New York’s new uncoupled wagering rule will be in place before the start of the upcoming Saratoga racing meet, the state’s top industry regulator said June 25, and should be a boost for track handle.
“We think it gives more betting opportunities and hopefully will increase handle and it won’t be at the expense of integrity as far as we’re concerned,’’ said John Sabini, chairman of the state Racing and Wagering Board.
The regulatory panel earlier this week approved the uncoupling rule, which has been sought by the New York Racing Association for several years. New York now requires that if a trainer has two horses in a race they must be “coupled’’ for the purposes of wagering; the rule, which NYRA is looking to start when it opens racing in Saratoga on July 23, will permit separate wagering on the horses.
“Trainers in a jurisdiction like ours are not going to collude. There’s really no record of collusion on races like this,’’ Sabini said. “The quality of racing, particularly NYRA, is good enough that we’re confident people will keep it on the up and up, and obviously our stewards are always on duty to make sure that’s the case.
Expectations of higher handle as a result of the rule change stretch from $1 million to as much as NYRA’s $7 million estimate.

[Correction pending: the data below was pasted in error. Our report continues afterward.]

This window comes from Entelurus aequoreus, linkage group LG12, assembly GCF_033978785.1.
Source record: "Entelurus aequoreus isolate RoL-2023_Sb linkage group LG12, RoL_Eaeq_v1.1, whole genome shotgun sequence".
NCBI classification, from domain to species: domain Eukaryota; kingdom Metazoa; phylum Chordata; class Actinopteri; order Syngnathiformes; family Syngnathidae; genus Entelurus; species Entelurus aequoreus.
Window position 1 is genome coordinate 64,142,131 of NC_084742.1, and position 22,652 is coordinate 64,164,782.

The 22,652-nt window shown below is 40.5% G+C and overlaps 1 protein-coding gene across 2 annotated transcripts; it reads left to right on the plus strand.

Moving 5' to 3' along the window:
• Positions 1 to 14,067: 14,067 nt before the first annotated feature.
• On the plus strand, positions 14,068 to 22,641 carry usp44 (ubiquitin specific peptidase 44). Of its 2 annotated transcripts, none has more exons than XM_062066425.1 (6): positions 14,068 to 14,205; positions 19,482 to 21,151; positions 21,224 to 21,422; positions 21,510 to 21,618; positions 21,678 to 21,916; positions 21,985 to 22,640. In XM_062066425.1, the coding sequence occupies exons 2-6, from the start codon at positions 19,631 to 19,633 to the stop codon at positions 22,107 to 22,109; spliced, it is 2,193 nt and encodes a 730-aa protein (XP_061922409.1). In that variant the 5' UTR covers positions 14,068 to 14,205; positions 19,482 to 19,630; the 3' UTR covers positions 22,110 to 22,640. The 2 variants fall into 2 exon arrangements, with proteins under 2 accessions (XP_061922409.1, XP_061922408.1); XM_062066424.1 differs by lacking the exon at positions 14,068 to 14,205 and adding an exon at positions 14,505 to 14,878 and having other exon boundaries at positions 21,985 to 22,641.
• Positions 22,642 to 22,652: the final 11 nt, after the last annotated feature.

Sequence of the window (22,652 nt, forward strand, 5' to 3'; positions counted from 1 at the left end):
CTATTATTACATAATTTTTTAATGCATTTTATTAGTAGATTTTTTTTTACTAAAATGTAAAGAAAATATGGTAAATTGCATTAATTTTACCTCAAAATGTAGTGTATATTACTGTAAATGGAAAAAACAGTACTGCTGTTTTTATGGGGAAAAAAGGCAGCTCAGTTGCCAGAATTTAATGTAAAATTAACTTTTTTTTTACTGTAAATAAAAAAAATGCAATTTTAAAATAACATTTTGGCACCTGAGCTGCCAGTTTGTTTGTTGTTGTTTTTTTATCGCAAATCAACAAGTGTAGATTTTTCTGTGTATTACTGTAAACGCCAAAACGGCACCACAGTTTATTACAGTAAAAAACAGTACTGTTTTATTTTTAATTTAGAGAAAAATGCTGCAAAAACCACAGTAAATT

“The bottom line is in a challenging economy to get more betting interest. The gamblers like it, NYRA likes it and we think it’s good for everybody,” Sabini said.
In other industry matters, the Senate in New York on June 25 approved legislation to permit the state to participate in an interstate compact to better coordinate racing rules between the states.
“Without the Compact, each member state separately adopts racing rules and programs, yet participants who race in several states need uniformity and a lone state, for fear of losing handle, cannot always act … alone,” said a Senate memo supporting the bill.
“The compact provides a mechanism for states to work together. The Compact permits member states to create uniform practices, programs, and rules and to act cooperatively. By joining the Compact, New York can promote New York State racing by simplifying racing and enhancing its integrity to attract more horses, fans, core bettors, and wagering,” the Senate memo states.
But the measure is stalled in the Assembly, and the 2010 legislative session is expected to end next week.
Lawmakers, desperate for new revenues to help close a state deficit, are looking at a plan to relax current rules at racetrack casinos. One plan would permit the facilities to stay open more hours in a day, and another would allow electronic table games to be offered.